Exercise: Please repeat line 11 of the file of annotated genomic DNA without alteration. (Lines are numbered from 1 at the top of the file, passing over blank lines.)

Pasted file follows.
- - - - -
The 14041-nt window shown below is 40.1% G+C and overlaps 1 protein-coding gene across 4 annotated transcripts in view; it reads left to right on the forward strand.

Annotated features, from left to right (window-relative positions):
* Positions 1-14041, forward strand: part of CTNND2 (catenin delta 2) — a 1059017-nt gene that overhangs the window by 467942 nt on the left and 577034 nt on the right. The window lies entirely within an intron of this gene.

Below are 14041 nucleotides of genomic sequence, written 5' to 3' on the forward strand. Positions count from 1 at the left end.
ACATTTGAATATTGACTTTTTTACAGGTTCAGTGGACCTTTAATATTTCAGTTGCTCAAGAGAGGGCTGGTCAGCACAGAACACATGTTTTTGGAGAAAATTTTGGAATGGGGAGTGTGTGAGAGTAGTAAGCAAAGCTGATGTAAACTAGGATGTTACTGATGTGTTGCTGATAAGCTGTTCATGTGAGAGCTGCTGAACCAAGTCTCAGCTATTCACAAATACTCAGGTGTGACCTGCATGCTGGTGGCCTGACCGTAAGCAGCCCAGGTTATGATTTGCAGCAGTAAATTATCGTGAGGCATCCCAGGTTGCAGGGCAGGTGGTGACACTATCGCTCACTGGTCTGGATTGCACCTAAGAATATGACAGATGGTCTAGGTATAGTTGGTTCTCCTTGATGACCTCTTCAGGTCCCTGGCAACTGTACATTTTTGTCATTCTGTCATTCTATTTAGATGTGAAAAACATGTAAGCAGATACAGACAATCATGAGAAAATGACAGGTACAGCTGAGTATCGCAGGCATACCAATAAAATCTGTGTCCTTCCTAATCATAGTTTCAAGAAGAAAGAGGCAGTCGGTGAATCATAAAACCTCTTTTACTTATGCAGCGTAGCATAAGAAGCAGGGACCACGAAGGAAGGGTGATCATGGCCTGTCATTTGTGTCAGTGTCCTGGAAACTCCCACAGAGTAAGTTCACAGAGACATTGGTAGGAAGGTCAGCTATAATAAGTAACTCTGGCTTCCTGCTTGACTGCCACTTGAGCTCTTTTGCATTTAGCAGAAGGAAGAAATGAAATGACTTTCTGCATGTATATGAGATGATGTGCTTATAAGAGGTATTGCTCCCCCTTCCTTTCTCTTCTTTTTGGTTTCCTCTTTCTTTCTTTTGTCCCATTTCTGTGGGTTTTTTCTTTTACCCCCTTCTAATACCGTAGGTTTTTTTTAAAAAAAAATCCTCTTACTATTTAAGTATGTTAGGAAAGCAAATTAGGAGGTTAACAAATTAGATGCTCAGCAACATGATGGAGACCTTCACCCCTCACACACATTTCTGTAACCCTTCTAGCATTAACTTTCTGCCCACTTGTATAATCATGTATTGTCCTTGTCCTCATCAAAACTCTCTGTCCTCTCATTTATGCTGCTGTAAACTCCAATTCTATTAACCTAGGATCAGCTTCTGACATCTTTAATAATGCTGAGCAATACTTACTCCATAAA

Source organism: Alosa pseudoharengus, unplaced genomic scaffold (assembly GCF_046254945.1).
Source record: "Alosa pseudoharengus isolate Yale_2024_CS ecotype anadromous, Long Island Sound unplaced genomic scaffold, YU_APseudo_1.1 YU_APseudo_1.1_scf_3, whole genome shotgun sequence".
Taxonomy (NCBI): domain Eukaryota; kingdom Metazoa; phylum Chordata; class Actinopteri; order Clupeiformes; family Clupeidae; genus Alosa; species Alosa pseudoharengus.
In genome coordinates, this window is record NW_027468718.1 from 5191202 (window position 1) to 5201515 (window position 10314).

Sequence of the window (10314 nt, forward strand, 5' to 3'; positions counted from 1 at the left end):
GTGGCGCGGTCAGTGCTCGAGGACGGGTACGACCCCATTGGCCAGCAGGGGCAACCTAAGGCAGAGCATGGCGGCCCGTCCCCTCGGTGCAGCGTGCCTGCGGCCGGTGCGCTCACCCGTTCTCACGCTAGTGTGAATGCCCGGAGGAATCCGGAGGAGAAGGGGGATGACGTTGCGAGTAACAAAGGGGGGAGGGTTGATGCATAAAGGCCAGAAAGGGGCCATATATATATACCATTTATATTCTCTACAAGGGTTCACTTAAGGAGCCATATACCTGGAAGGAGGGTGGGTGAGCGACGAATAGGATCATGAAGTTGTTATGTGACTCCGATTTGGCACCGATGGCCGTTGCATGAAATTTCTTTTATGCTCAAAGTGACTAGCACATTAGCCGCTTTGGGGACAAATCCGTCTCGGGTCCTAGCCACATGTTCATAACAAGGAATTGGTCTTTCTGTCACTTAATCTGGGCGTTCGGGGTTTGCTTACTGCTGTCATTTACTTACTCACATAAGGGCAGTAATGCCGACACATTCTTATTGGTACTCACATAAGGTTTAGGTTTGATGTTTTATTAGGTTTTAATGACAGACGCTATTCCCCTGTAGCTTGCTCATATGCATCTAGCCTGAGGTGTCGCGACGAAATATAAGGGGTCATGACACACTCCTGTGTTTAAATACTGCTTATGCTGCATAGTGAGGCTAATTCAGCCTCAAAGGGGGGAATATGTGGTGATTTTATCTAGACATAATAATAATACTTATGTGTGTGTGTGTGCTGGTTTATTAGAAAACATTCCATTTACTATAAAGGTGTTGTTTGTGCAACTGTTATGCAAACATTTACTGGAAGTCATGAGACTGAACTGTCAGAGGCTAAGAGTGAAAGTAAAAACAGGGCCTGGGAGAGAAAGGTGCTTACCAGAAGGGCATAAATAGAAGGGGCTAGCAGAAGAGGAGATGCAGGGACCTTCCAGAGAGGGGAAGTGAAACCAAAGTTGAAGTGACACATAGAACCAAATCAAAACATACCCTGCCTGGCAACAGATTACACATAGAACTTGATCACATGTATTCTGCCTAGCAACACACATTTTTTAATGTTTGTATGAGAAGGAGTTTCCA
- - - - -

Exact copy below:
GTGGCGCGGTCAGTGCTCGAGGACGGGTACGACCCCATTGGCCAGCAGGGGCAACCTAAGGCAGAGCATGGCGGCCCGTCCCCTCGGTGCAGCGTGCCTGCGGCCGGTGCGCTCACCCGTTCTCACGCTAGTGTGAATGCCCGGAGGAATCCGGAGGAGAAGGGGGATGACGTTGCGAGTAACAAAGGGGGGAGGGTTGATGCATAAAGGCCAGAAAGGGGCCATATATATATACCATTTATATTCTCTACAAGGGTTCACTTAAGGAGCCATATACCTGGAAGGAGGGTGGGTGAGCGACGAATAGGATCATGAAGTTGTTATGTGACTCCGATTTGGCACCGATGGCCGTTGCATGAAATTTCTTTTATGCTCAAAGTGACTAGCACATTAGCCGCTTTGGGGACAAATCCGTCTCGGGTCCTAGCCACATGTTCATAACAAGGAATTGGTCTTTCTGTCACTTAATCTGGGCGTTCGGGGTTTGCTTACTGCTGTCATTTACTTACTCACATAAGGGCAGTAATGCCGACACATTCTTATTGGTACTCACATAAGGTTTAGGTTTGATGTTTTATTAGGTTTTAATGACAGACGCTATTCCCCTGTAGCTTGCTCATATGCATCTAGCCTGAGGTGTCGCGACGAAATATAAGGGGTCATGACACACTCCTGTGTTTAAATACTGCTTATGCTGCATAGTGAGGCTAATTCAGCCTCAAAGGGGGGAATATGTGGTGATTTTATCTAGACATAATAATAATACTTATGTGTGTGTGTGTGCTGGTTTATTAGAAAACATTCCATTTACTATAAAGGTGTTGTTTGTGCAACTGTTATGCAAACATTTACTGGAAGTCATGAGACTGAACTGTCAGAGGCTAAGAGTGAAAGTAAAAACAGGGCCTGGGAGAGAAAGGTGCTTACCAGAAGGGCATAAATAGAAGGGGCTAGCAGAAGAGGAGATGCAGGGACCTTCCAGAGAGGGGAAGTGAAACCAAAGTTGAAGTGACACATAGAACCAAATCAAAACATACCCTGCCTGGCAACAGATTACACATAGAACTTGATCACATGTATTCTGCCTAGCAACACACATTTTTTAATGTTTGTATGAGAAGGAGTTTCCA